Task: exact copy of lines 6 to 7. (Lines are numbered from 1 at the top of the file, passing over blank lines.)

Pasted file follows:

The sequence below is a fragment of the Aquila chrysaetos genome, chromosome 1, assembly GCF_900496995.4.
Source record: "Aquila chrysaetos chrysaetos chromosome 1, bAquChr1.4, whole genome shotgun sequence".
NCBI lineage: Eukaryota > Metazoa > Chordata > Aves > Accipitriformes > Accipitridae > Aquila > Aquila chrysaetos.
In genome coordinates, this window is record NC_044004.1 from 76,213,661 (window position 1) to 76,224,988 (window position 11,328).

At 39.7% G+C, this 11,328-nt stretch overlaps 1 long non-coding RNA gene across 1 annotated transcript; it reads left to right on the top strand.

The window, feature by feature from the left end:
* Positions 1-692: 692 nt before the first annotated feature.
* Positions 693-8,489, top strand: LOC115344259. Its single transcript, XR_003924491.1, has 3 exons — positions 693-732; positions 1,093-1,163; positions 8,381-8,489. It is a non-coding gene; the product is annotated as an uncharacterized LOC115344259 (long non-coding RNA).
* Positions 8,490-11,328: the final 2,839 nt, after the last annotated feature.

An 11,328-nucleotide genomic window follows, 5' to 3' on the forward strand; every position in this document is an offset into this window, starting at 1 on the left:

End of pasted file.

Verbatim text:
The window, feature by feature from the left end:
* Positions 1-692: 692 nt before the first annotated feature.